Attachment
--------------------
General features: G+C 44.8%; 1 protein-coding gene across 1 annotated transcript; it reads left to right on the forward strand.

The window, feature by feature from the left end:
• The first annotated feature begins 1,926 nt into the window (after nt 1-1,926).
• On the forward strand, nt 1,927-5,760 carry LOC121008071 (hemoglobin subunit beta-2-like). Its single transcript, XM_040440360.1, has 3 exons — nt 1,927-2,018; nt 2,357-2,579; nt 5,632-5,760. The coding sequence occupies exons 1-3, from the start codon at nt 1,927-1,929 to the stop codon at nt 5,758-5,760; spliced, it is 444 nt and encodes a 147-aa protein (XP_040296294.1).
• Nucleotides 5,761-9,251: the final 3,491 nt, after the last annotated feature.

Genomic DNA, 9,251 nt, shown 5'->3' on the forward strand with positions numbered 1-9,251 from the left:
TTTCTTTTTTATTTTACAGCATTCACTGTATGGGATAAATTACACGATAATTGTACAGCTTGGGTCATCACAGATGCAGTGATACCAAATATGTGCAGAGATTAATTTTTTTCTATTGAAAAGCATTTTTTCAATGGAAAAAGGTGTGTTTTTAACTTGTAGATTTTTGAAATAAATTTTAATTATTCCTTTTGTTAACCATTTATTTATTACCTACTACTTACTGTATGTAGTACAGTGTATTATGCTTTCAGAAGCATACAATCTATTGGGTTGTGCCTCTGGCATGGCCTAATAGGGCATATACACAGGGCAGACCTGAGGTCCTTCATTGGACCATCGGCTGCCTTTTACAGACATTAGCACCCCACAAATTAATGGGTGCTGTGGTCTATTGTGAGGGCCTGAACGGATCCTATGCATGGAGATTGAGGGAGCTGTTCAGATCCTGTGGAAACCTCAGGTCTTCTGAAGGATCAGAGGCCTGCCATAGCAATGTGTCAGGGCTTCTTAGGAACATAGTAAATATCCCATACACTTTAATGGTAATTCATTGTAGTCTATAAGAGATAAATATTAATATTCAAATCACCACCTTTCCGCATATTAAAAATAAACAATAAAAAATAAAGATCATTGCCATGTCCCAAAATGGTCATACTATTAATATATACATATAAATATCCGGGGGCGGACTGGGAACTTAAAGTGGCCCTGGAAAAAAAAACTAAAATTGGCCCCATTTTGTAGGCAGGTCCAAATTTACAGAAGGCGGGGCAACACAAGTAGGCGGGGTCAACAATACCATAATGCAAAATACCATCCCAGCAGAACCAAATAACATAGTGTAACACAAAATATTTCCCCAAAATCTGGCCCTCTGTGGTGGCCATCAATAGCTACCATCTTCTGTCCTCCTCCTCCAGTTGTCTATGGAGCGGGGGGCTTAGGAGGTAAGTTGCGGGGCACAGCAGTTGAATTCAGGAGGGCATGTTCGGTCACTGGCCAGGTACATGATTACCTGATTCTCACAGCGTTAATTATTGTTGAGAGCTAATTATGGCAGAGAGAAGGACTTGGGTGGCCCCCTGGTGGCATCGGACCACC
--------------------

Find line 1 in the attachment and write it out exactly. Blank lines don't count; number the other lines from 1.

General features: G+C 44.8%; 1 protein-coding gene across 1 annotated transcript; it reads left to right on the forward strand.